2016 Fantasy Baseball: Baltimore Orioles Sign Pedro Alvarez
The top 50 free agents from the 2015-16 offseason are all officially off the board. The Baltimore Orioles continued their late spending spree when they signed Pedro Alvarez to a one year, 5.5 million dollar deal late Monday night. The deal officially closes the book on the offseason and gives the Orioles one more bat to take on the AL East.
Why the Orioles make this move
A couple of weeks ago, it was reported that the Orioles had signed Dexter Fowler to a three year contract. The deal fell through because the Orioles do not offer opt out clauses as a general rule, so Fowler returned to the Cubs on a one year deal. The Fowler acquisition was a blow since he would fit their lineup a lot better than Alvarez, but Alvarez signing on a one year deal is good for both the Orioles and for Alvarez.
The idea is that Alvarez will slide in as the team’s designated hitter and Mark Trumbo will slide into right field. The fact that the Orioles ostensibly have three first baseman on their team is a bit of a problem in terms of defensive value, but all three players (Alvarez, Trumbo, and Chris Davis) are capable of producing 30 or more home runs this season.
Alvarez has averaged 28 home runs a season in the last four years as a regular. He reached his apex in 2013 when he delivered 36 home runs and 100 RBI for the Pirates. He came up as a third baseman, so he could play that position in a pinch, but he thoroughly demonstrated last season that his best defensive position is to stay as far away from the field as possible. If it’s possible, he was actually worse as a first baseman (-14 defensive runs saved) than he was as a third baseman. Third base is obviously well manned with Manny Machado.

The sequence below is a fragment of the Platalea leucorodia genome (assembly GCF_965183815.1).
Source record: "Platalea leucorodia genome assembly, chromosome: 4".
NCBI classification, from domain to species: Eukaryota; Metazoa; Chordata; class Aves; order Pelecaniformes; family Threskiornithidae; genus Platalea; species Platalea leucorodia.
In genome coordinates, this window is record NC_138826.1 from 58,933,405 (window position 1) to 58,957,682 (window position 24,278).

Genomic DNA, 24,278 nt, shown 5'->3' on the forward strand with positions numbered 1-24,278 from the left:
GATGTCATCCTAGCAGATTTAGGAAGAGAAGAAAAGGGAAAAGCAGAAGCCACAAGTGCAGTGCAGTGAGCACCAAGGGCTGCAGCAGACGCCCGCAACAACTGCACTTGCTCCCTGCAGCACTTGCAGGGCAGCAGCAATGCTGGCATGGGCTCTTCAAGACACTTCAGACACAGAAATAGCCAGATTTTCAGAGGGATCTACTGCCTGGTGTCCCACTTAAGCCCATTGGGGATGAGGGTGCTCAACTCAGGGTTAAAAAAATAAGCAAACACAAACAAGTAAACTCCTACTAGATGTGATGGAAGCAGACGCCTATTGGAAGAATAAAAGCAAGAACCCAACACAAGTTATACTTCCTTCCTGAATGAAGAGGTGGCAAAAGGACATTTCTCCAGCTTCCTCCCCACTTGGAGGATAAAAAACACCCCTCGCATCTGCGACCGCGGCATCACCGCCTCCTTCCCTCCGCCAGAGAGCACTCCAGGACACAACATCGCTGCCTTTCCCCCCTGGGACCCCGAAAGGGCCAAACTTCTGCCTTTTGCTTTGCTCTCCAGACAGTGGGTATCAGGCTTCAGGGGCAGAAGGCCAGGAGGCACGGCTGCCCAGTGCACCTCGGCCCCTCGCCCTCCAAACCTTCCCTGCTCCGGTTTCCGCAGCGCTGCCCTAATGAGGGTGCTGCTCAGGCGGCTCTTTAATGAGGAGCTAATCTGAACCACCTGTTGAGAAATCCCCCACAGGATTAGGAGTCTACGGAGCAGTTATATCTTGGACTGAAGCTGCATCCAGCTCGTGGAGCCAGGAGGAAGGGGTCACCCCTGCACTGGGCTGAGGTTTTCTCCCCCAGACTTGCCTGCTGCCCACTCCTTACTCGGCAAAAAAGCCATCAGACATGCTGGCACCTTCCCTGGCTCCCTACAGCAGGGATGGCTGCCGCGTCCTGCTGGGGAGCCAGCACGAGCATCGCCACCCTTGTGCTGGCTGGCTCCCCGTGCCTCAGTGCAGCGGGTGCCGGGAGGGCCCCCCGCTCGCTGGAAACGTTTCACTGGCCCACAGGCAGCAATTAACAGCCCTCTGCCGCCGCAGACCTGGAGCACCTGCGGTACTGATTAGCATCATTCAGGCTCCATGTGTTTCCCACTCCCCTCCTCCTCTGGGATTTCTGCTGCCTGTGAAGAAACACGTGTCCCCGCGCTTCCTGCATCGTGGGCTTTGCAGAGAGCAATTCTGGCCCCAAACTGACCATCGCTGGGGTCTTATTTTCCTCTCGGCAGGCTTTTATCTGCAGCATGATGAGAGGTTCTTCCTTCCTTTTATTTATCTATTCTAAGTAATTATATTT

While the Orioles defense will not inspire that much confidence on the right side of the infield, the power numbers coming out of that side of the diamond alone could be tremendous. The Blue Jays bombed their way to the AL East crown last season and now it looks like the Orioles could do the same. When you couple those players with Adam Jones, Matt Wieters, and Jonathan Schoop, you see that they may have an outside chance of having seven or eight players with 20 or more home runs.
What this deal means for you
Alvarez is not a viable starting first baseman in fantasy baseball, so his value depends largely on whether he still retains third base eligibility in your league. His value also depends on whether you play in a five or six category league. He’s never hit better than .256 in any big league season and has hit below .250 five years in a row. However, he has a decent walk rate, so he could play up some in six category leagues.
If you remove 2014, Alvarez has been a steady power source, so if you are looking for cheap home runs late in your draft he might be a decent option. The trouble there is that the Orioles now have plenty of depth, so he is not a lock to even get 500 plate appearances. In some drafts he might even go undrafted, but he is a guy worth watching.